The Manuscript Tradition and the Transition to Printing
Books were relatively scarce in the fifteenth century. Copying manuscripts by hand was laborious and costly work. A bound manuscript at that time cost as much money as an average court official received in a month. A scholar or student who was not exceptionally wealthy could only acquire books by copying them himself. In this time of scarcity, the need for books was mounting. An intellectual ferment was brewing all over Europe. In the North, religious questioning had begun that would lead to the Reformation. In Italy, the rediscovery of the pagan classics, stimulated by the stream of Greek refugees fleeing the Turks had released an excited inquiry into man's worldly self. The desire to communicate and disseminate, perhaps more than anything else, brought about the advent of printing.
Gutenberg's enterprise was the earliest response to this need. In developing the design concepts for the new printed book, Gutenberg and other printers of the period turned into what was most familiar - the manuscript tradition. The aim of the earliest printers was to turn out copies of books that the producers of manuscripts could not fill. For the first printers, printing was a way of reproducing manuscripts more quickly and more cheaply. Yet, the manuscript remained the ideal; its style and formats were closely adhered to, and types were modeled after local manuscript hands. The use of spelling, punctuation, abbreviations, and gothic and roman letter forms were drawn directly from the medieval manuscript tradition. Early printers even incorporated the use of hand-illuminated initials and capitals working with the illustrators connected to the guilds.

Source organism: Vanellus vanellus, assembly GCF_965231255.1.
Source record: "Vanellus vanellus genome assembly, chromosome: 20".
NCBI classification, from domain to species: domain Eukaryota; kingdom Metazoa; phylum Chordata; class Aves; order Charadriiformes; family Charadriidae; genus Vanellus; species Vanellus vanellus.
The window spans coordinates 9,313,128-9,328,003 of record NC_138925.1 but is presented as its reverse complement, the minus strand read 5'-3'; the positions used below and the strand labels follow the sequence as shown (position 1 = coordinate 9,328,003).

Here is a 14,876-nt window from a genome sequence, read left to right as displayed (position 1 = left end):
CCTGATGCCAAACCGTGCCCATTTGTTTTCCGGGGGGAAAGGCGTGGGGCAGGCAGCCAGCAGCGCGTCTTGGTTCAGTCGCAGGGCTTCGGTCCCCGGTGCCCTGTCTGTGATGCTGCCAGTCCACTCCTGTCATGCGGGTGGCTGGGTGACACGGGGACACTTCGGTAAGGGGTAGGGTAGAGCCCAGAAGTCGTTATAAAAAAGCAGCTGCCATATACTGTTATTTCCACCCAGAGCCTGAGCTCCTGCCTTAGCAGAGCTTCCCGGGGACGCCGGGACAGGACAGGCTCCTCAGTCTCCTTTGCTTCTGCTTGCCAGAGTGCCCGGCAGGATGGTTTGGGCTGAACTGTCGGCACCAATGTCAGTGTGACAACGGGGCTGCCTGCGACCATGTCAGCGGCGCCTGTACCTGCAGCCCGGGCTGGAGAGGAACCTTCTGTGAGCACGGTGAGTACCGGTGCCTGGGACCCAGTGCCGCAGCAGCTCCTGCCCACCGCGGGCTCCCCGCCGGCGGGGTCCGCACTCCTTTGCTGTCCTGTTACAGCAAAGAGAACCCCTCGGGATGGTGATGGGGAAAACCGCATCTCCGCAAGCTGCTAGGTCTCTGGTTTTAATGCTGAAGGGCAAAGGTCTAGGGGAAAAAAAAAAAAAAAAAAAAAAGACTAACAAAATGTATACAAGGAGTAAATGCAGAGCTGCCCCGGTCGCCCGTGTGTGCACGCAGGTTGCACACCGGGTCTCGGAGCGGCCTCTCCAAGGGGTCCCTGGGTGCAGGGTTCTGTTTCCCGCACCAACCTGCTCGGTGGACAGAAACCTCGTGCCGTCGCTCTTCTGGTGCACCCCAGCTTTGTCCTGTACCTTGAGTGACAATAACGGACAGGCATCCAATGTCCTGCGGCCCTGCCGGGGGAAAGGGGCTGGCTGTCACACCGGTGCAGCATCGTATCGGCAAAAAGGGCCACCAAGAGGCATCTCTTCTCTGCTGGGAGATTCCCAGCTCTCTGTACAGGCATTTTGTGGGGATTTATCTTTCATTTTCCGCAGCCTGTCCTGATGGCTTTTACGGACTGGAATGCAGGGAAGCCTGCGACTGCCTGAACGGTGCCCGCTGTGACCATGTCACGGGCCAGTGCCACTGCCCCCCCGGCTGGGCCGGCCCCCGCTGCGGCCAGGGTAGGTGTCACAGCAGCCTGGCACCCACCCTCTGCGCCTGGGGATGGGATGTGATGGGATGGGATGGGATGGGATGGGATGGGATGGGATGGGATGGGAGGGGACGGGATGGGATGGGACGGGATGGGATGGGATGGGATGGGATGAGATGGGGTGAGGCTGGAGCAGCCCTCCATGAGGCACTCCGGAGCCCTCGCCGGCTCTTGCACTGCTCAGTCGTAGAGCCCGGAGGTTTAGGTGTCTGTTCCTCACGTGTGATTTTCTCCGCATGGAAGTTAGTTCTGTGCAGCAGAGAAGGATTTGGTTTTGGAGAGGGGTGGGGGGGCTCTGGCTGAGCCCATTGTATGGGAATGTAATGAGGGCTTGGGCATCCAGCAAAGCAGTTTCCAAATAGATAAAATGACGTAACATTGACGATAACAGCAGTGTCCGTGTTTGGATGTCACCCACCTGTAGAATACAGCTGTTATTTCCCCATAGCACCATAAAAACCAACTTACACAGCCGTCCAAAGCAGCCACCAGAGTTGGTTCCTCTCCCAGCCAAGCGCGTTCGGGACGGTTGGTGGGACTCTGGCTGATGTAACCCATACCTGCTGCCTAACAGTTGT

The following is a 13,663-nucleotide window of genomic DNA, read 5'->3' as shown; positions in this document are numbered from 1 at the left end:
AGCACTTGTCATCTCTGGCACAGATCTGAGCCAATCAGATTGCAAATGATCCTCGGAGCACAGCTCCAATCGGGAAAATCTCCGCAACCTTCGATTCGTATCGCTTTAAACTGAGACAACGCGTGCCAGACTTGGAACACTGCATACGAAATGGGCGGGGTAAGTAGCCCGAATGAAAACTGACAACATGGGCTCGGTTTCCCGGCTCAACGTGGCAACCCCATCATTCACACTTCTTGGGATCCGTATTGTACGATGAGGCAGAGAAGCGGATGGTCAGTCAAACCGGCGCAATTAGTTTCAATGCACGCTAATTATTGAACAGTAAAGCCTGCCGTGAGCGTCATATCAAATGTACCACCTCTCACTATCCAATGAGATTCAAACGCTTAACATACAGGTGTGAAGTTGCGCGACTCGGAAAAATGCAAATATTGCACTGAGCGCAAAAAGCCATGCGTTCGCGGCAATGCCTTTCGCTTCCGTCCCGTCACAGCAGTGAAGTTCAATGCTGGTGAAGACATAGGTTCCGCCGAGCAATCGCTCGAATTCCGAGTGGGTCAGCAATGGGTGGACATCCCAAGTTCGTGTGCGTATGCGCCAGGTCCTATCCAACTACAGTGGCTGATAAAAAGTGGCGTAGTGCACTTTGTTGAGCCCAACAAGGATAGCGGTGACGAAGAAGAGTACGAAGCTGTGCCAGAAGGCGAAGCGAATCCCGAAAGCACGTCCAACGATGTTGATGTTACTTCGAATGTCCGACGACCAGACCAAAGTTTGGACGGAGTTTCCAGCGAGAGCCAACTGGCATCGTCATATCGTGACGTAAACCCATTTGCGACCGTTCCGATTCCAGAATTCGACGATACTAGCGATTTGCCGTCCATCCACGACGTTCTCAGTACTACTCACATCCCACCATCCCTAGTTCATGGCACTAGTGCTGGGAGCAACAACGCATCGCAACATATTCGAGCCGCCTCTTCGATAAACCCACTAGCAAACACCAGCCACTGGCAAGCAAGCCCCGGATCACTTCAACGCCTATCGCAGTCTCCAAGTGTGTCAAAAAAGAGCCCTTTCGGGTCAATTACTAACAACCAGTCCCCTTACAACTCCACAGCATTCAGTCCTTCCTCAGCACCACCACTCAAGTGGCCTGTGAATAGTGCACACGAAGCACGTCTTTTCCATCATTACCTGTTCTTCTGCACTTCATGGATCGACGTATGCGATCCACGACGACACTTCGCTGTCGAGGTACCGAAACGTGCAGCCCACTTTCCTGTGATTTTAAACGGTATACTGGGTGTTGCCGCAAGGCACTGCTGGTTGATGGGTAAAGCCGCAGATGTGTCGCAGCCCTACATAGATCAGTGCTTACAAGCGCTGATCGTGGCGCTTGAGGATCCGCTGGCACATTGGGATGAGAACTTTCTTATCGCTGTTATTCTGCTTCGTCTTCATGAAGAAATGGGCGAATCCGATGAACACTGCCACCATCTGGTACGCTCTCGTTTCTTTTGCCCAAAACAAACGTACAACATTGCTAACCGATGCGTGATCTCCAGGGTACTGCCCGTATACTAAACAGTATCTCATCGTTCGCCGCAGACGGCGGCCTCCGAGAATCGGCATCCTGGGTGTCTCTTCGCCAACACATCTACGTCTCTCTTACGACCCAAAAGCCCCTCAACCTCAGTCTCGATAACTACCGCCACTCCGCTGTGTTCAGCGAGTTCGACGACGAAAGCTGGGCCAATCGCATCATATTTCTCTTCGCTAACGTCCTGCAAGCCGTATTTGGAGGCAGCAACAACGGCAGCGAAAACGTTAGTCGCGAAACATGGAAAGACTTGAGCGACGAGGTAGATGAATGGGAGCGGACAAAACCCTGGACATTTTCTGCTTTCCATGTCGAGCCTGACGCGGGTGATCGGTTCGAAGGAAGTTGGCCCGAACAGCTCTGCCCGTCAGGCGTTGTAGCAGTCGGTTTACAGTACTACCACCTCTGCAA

Eventually, the printer diminished his attachment to the manuscript tradition as the competition forced the printer to adopt new formats. Seeking to differentiate themselves from their competitors, printers sought ways to improve the printed book by developing design concepts to facilitate ease of reading. The profit motive encouraged the printer to try innovations such as printing in the vernacular, and adding title pages, pagination and a table of contents. As a testament to the practicality and rapid acceptance of the printer's achievements, scribes began incorporating these innovative ideas, and the handwritten manuscript began emulating the printed book.